Aaand I got an additional advantage… Electron uses NodeJS. This gave me access to NodeJS File System module. File Handling and Execution of terminal commands are easy now(for compilation, execution of code). The choice is very clear now, what to choose for GUI.
|CHOSEN OPTIONS||Source Code Editor||GUI||Back-End / File Manager Tools,|
|The Chosen One||Used Ace-Editor. Here, I made a mistake. I should have chosen Monaco Editor. It has quite a lot pre-built in features, like (Goto Line which Ace-Editor didn’t have at the time I built).|
Codemirror was difficult to modify, couldn’t follow up with its documentation, so, I had to rule it out.
|Used Electron Framework. Initially, I built using JavaFX. However, it seemed there are infinite exceptions and interfaces!|
Electron made it easy to use NodeJS and allowed me to use web technologies.
|Used NodeJS as it already has the required built-in functions.|
|Why am I The Chosen One ?;_;||Used open-source:|
No point in rewriting the source code editor. Instead, integrate it into your own ‘Components’.
|HTML is easy? xD||This depends on your project. I plan to add some more features to the file manager. Tinkering would only make the code difficult to edit.|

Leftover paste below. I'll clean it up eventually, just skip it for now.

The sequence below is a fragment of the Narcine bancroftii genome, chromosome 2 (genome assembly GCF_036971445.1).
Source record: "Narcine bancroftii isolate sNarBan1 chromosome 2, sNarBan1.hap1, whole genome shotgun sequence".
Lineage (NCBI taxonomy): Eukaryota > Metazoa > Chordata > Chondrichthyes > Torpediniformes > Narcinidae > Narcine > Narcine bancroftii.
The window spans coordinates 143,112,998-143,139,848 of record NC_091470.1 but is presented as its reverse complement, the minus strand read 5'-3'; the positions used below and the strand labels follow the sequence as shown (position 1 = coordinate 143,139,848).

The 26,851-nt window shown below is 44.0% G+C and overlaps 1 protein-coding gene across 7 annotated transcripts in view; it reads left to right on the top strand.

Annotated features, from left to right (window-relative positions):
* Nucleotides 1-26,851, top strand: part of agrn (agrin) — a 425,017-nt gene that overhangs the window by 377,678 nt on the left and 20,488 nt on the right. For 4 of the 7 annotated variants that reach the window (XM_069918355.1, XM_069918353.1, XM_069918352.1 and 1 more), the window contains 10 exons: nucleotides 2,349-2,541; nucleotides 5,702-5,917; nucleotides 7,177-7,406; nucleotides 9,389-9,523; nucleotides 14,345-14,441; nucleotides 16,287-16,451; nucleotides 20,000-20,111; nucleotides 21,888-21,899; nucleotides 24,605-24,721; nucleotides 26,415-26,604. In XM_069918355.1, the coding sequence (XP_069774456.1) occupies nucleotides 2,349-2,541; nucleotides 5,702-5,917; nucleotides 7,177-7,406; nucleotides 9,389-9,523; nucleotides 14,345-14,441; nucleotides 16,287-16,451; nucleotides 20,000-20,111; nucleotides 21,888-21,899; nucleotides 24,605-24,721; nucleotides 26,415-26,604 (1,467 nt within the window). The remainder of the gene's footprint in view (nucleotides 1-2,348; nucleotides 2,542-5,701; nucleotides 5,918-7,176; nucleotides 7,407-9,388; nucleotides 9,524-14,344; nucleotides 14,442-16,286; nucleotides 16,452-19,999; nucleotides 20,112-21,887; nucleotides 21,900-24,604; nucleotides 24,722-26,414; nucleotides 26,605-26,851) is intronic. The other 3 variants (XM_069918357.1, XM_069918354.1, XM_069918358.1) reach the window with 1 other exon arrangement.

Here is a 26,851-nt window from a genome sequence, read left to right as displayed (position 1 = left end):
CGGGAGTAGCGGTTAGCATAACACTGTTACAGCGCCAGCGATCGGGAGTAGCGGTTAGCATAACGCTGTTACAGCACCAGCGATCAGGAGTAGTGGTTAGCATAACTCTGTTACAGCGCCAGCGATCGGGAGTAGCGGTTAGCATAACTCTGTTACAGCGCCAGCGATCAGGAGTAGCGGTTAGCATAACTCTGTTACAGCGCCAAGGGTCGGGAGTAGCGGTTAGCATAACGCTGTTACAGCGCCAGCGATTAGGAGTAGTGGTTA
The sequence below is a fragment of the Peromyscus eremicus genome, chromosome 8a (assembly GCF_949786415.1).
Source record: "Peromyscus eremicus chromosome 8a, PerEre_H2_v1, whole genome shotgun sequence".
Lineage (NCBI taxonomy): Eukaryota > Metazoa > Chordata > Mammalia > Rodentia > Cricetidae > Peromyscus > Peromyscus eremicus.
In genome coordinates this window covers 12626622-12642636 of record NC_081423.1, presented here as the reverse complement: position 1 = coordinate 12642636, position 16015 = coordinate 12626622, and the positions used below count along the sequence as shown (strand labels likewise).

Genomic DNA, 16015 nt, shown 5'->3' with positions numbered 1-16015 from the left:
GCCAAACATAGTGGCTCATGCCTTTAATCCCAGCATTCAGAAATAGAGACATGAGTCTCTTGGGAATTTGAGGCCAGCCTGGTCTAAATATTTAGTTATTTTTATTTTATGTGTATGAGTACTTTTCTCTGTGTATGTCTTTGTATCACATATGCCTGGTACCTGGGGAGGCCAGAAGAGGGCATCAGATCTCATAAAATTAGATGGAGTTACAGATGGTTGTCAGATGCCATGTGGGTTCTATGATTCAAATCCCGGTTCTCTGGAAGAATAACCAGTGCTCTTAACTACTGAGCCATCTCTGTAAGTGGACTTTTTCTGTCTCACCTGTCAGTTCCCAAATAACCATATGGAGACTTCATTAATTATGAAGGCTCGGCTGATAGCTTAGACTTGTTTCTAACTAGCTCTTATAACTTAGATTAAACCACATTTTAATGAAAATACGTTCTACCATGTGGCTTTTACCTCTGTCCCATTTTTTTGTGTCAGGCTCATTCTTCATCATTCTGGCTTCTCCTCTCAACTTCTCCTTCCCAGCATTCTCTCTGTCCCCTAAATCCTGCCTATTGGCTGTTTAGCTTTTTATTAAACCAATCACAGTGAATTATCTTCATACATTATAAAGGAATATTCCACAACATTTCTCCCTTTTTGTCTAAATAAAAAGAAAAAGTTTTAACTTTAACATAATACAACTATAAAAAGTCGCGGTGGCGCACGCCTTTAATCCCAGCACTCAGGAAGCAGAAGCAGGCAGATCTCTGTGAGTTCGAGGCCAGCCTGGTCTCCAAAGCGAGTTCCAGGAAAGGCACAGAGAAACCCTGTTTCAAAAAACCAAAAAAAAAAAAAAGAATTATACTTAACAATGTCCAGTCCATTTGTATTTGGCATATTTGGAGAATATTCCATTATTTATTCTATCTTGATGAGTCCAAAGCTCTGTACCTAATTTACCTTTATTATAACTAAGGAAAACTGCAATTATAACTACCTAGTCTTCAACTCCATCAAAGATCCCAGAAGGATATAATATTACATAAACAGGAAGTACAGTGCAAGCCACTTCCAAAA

Draw multiple layouts, even if you think that layout won’t work, look at others’ projects. I felt that my first layout was the best one, however, it was the worst 🙁 After you’re done with layouts, identify any common attributes among the components drawn. This helps immensely in the coding phase.
Connecting with the project… I’m building a File Manager inside Side-Menu. There are multiple Tabs, some are static tabs(title), while others are expandable(folder), movable(files and folders). All of them have one thing in common: Text inside a Rectangle, an optional button beside the text and do something on being clicked. What’s different in them? I see font decoration, border, the background color on my first thought. Creating a Class with these attributes will be useful. As far as behavior is concerned, the onClick of a button is the only thing that varies. Takes some time to decide the attributes and methods.
LEARN THE LANGUAGES
Electron Tutorial: David Cameroon – Youtube
HTML, CSS, JS Tutorial: w3schools
NodeJS File System Module: Docs
Web Frameworks(if needed): Angular, Vue, Bootstrap, React JS
Hopefully, wireframing will help you decide which framework to use.
Once you’re familiar with the languages, the coding phase is really smooth. Just in case you’re stuck: StackOverflow is who you call for help. Before asking a question, do a thorough search on the site, most probably, someone has already encountered the problem that you’re facing.
PS: Use GitHub or any other Version Control System (VCS). It’s a backup of every saved instance of your code.
How much time did the coding phase take? …1 month :). Before writing the code, have an image of what you are actually building. Have you used those lines of code before? Why not make a function. Is the code cumbersome or has too many attributes? Why not make a class?
That’s all folks.